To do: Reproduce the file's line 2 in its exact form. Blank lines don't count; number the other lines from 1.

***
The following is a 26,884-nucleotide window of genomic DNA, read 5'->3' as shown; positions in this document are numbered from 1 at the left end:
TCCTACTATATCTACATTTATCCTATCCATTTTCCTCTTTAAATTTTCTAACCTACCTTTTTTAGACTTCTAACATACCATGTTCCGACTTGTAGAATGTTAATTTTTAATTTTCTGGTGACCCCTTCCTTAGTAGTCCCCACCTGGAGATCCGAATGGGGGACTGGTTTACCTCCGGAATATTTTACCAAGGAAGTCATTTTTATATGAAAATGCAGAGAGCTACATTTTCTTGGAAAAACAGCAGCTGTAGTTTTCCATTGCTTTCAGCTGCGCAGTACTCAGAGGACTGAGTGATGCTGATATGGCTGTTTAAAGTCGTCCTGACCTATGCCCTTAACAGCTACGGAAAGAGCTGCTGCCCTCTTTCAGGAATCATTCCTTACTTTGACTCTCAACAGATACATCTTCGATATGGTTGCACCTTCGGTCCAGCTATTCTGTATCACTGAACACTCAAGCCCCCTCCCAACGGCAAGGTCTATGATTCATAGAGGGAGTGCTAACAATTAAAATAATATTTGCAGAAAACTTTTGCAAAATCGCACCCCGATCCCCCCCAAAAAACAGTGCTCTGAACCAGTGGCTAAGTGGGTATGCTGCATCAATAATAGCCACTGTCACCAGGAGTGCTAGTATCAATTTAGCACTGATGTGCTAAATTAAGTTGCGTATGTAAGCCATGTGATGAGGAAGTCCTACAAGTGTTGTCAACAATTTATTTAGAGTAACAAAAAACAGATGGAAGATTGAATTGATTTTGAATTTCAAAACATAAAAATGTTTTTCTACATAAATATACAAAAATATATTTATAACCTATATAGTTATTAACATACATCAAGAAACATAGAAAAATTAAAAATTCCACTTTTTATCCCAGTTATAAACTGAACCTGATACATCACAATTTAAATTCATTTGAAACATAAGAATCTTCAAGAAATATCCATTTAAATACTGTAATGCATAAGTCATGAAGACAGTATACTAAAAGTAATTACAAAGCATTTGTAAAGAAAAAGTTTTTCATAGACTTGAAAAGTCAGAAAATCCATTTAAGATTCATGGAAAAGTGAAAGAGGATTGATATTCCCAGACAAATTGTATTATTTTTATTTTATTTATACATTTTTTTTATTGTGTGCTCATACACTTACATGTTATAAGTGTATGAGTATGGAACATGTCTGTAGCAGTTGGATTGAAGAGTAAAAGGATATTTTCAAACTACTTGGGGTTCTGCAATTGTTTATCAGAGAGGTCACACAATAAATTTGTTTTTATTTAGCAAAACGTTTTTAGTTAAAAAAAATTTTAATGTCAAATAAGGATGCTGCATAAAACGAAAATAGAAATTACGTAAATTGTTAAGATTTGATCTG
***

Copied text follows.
TCCTACTATATCTACATTTATCCTATCCATTTTCCTCTTTAAATTTTCTAACCTACCTTTTTTAGACTTCTAACATACCATGTTCCGACTTGTAGAATGTTAATTTTTAATTTTCTGGTGACCCCTTCCTTAGTAGTCCCCACCTGGAGATCCGAATGGGGGACTGGTTTACCTCCGGAATATTTTACCAAGGAAGTCATTTTTATATGAAAATGCAGAGAGCTACATTTTCTTGGAAAAACAGCAGCTGTAGTTTTCCATTGCTTTCAGCTGCGCAGTACTCAGAGGACTGAGTGATGCTGATATGGCTGTTTAAAGTCGTCCTGACCTATGCCCTTAACAGCTACGGAAAGAGCTGCTGCCCTCTTTCAGGAATCATTCCTTACTTTGACTCTCAACAGATACATCTTCGATATGGTTGCACCTTCGGTCCAGCTATTCTGTATCACTGAACACTCAAGCCCCCTCCCAACGGCAAGGTCTATGATTCATAGAGGGAGTGCTAACAATTAAAATAATATTTGCAGAAAACTTTTGCAAAATCGCACCCCGATCCCCCCCAAAAAACAGTGCTCTGAACCAGTGGCTAAGTGGGTATGCTGCATCAATAATAGCCACTGTCACCAGGAGTGCTAGTATCAATTTAGCACTGATGTGCTAAATTAAGTTGCGTATGTAAGCCATGTGATGAGGAAGTCCTACAAGTGTTGTCAACAATTTATTTAGAGTAACAAAAAACAGATGGAAGATTGAATTGATTTTGAATTTCAAAACATAAAAATGTTTTTCTACATAAATATACAAAAATATATTTATAACCTATATAGTTATTAACATACATCAAGAAACATAGAAAAATTAAAAATTCCACTTTTTATCCCAGTTATAAACTGAACCTGATACATCACAATTTAAATTCATTTGAAACATAAGAATCTTCAAGAAATATCCATTTAAATACTGTAATGCATAAGTCATGAAGACAGTATACTAAAAGTAATTACAAAGCATTTGTAAAGAAAAAGTTTTTCATAGACTTGAAAAGTCAGAAAATCCATTTAAGATTCATGGAAAAGTGAAAGAGGATTGATATTCCCAGACAAATTGTATTATTTTTATTTTATTTATACATTTTTTTTATTGTGTGCTCATACACTTACATGTTATAAGTGTATGAGTATGGAACATGTCTGTAGCAGTTGGATTGAAGAGTAAAAGGATATTTTCAAACTACTTGGGGTTCTGCAATTGTTTATCAGAGAGGTCACACAATAAATTTGTTTTTATTTAGCAAAACGTTTTTAGTTAAAAAAAATTTTAATGTCAAATAAGGATGCTGCATAAAACGAAAATAGAAATTACGTAAATTGTTAAGATTTGATCTG